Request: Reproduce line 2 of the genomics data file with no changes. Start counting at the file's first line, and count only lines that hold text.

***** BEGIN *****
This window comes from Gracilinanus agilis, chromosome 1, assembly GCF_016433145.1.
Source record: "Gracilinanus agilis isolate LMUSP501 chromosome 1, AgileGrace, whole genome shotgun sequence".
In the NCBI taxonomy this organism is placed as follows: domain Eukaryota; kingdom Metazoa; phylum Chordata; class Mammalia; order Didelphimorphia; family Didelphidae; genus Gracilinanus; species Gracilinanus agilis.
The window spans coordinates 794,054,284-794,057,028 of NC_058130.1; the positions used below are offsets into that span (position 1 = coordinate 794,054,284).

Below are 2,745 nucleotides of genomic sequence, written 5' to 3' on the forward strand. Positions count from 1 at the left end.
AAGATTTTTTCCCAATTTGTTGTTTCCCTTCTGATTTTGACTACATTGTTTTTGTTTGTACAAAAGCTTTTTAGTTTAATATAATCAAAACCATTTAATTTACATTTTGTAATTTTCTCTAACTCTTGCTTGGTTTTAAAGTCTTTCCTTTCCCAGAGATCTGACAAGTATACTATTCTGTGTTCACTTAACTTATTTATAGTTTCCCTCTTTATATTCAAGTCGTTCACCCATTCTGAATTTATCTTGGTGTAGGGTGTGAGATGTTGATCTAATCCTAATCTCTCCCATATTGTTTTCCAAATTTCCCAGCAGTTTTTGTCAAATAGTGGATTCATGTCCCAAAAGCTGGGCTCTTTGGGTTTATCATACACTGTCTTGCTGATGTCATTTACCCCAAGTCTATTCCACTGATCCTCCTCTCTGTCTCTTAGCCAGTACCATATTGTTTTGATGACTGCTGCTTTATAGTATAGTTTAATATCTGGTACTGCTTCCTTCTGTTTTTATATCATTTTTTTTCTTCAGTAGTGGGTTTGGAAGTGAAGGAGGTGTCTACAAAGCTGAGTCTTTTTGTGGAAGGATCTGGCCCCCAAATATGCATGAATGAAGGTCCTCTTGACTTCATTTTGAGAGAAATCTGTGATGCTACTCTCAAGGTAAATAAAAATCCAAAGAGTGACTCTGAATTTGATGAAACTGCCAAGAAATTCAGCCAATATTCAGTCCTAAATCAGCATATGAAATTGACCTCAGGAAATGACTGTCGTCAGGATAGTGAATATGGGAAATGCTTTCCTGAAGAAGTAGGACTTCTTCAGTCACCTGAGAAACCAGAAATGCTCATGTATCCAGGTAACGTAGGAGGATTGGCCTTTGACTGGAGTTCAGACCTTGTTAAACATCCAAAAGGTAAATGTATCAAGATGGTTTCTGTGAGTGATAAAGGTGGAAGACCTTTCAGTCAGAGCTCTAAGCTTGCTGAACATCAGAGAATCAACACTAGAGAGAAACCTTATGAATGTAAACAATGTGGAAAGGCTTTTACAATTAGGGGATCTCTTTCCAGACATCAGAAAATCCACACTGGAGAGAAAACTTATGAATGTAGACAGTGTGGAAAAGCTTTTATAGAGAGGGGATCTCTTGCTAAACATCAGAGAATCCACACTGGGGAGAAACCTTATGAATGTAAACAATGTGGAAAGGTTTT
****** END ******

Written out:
Source record: "Gracilinanus agilis isolate LMUSP501 chromosome 1, AgileGrace, whole genome shotgun sequence".